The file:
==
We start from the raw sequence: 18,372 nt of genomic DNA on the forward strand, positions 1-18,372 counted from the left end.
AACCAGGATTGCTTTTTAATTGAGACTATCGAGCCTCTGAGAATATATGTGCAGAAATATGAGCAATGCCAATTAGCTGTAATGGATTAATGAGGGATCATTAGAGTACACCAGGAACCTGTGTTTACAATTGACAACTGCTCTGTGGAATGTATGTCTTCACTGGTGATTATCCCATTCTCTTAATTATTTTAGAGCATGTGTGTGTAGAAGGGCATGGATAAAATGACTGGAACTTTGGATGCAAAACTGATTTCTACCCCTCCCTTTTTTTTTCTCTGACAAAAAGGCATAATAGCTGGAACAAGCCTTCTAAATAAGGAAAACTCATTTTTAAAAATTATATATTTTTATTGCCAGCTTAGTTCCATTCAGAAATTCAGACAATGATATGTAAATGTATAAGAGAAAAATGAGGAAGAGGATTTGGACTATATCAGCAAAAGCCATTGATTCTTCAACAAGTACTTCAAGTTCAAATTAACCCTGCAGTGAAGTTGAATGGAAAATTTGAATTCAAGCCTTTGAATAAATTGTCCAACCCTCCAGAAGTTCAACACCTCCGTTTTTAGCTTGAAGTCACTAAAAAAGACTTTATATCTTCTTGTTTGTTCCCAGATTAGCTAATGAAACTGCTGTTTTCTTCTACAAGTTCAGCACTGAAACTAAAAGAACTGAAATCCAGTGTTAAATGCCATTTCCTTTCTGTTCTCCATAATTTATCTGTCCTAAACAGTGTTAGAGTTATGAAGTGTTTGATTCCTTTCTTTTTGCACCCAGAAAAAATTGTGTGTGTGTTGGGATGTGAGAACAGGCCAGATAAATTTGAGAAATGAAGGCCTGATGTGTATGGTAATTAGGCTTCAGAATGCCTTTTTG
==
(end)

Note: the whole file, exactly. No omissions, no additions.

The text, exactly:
We start from the raw sequence: 18,372 nt of genomic DNA on the forward strand, positions 1-18,372 counted from the left end.
AACCAGGATTGCTTTTTAATTGAGACTATCGAGCCTCTGAGAATATATGTGCAGAAATATGAGCAATGCCAATTAGCTGTAATGGATTAATGAGGGATCATTAGAGTACACCAGGAACCTGTGTTTACAATTGACAACTGCTCTGTGGAATGTATGTCTTCACTGGTGATTATCCCATTCTCTTAATTATTTTAGAGCATGTGTGTGTAGAAGGGCATGGATAAAATGACTGGAACTTTGGATGCAAAACTGATTTCTACCCCTCCCTTTTTTTTTCTCTGACAAAAAGGCATAATAGCTGGAACAAGCCTTCTAAATAAGGAAAACTCATTTTTAAAAATTATATATTTTTATTGCCAGCTTAGTTCCATTCAGAAATTCAGACAATGATATGTAAATGTATAAGAGAAAAATGAGGAAGAGGATTTGGACTATATCAGCAAAAGCCATTGATTCTTCAACAAGTACTTCAAGTTCAAATTAACCCTGCAGTGAAGTTGAATGGAAAATTTGAATTCAAGCCTTTGAATAAATTGTCCAACCCTCCAGAAGTTCAACACCTCCGTTTTTAGCTTGAAGTCACTAAAAAAGACTTTATATCTTCTTGTTTGTTCCCAGATTAGCTAATGAAACTGCTGTTTTCTTCTACAAGTTCAGCACTGAAACTAAAAGAACTGAAATCCAGTGTTAAATGCCATTTCCTTTCTGTTCTCCATAATTTATCTGTCCTAAACAGTGTTAGAGTTATGAAGTGTTTGATTCCTTTCTTTTTGCACCCAGAAAAAATTGTGTGTGTGTTGGGATGTGAGAACAGGCCAGATAAATTTGAGAAATGAAGGCCTGATGTGTATGGTAATTAGGCTTCAGAATGCCTTTTTG